5. Mulch your tree and pull out a hose! Mulch the surface of the soil with straw-based mulches, such as sugar cane, barley, or pea straw. Water your plant in well with a seaweed solution to promote healthy root growth in Spring.

a young bareroot plum tree ready for planting

The end result – a delicious crop of well earned cherries!

3- Do cherry trees need fertiliser?

Yes! However, cherries are not heavy feeders as some other stone fruit. A balanced fertiliser with low nitrogen will work well in most soils – however, if you see lots of vigorous growth without fertiliser you may like to stick to organics such as manure, compost, and mulch. Follow the packet instructions for application rates.

PlantNet® has created a great guide for fertilising deciduous fruit trees, including cherry trees, in pots from trial work completed by PlantNet® over a 3 year period. Please note that these recommendations are specific to apples, pears, and peaches but will apply to cherry trees also.

All fertilisers should be watered in well after application.

4- Watering cherry trees

 

In winter a small amount of water once a week is all that’s needed to prevent the soil profile from drying up too much.  For planted trees spring rain is usually sufficient for cherry trees. In areas with low soil water retention or for potted trees, twice a week will suffice. After harvest in summer, water 2 to 3 times per week in a hot period to encourage new growth for next seasons fruit.

For pots, the best practice is to use your hand to measure the moisture level of your potting mix. When digging into the top 5cms of potting mix you should look for any sign of moisture – if you see moisture, don’t water; if the potting mix is completely dry, water well.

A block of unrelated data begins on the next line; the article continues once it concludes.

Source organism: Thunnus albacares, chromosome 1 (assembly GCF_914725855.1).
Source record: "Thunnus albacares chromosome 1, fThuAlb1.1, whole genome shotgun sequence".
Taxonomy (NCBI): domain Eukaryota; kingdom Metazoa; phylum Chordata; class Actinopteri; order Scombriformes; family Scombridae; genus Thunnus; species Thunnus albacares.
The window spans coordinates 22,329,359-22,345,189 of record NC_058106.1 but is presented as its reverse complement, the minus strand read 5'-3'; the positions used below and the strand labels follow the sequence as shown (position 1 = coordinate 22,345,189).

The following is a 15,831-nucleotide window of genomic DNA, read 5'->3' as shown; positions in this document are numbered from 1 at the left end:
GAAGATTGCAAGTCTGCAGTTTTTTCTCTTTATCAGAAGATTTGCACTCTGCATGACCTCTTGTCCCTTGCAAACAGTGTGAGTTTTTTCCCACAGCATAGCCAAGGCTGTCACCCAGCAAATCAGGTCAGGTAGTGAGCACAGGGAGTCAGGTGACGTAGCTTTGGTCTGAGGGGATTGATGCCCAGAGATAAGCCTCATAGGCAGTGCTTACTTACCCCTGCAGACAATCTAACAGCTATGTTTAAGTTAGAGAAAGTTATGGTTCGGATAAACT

Using wetting agents, mulch, and drip lines are all good ways to decrease the amount of time you need to spend outside with a hose.

5- Common cherry tree pests and diseases

 

PlantNet® has developed a comprehensive list of common pests and diseases for fruit trees in our article – Common Fruit Tree Pests and Diseases.

Timing of pest control is extremely important with cherry trees and deciduous trees in general, as tree dormancy influences which pests will attack at what time. Spray cherry trees with organic Bordeaux sprays as you would other stone fruit; at autumn and again just before bud burst. These will assist with overwintering pests and diseases (including brown rot) and will help to prevent bacterial canker/gummosis.

The main pests of cherry trees in home gardens are the pear and cherry slug, aphids, and birds. For control of pear and cherry slug, simply throw wood ash over the tree to dehydrate the slugs when you first see them. There are also chemicals available to control them. Aphids can be controlled with a blast of water or horticultural oils. Finally, birds should be considered early on – cherries must be netted otherwise you will be competing with every bird in your neighbourhood! Consider our netting options, which are also useful against QLD fruit fly.

Pear and Cherry Slug will gradually damage every leaf on your tree in large populations!

A mild example of gummosis/bacterial canker which usually occurs around the graft site or main trunk, but can occur elsewhere.

Birds have a particular knack for knowing exactly when cherries are ripe, and beating us to the punch. The best way to deter them is by using netting!

6- Pruning cherry trees

 

Pruning cherry trees is a good way to promote a healthy tree and tasty fruit. The best time to prune is when your cherry is dormant in winter. Ensure that you account for netting requirements when you prune! Our dwarf cherry trees fruit from spurs, meaning you don’t want to remove them as they can fruit for multiple years. Therefore, you should initially focus on shape when you purchase your cherry tree, and after 2-3 years focus on keeping fruiting wood and removing dead, diseased, and inward facing branches.

 

There are several systems to use when pruning a cherry tree – these are our recommendations:

 

Open Vase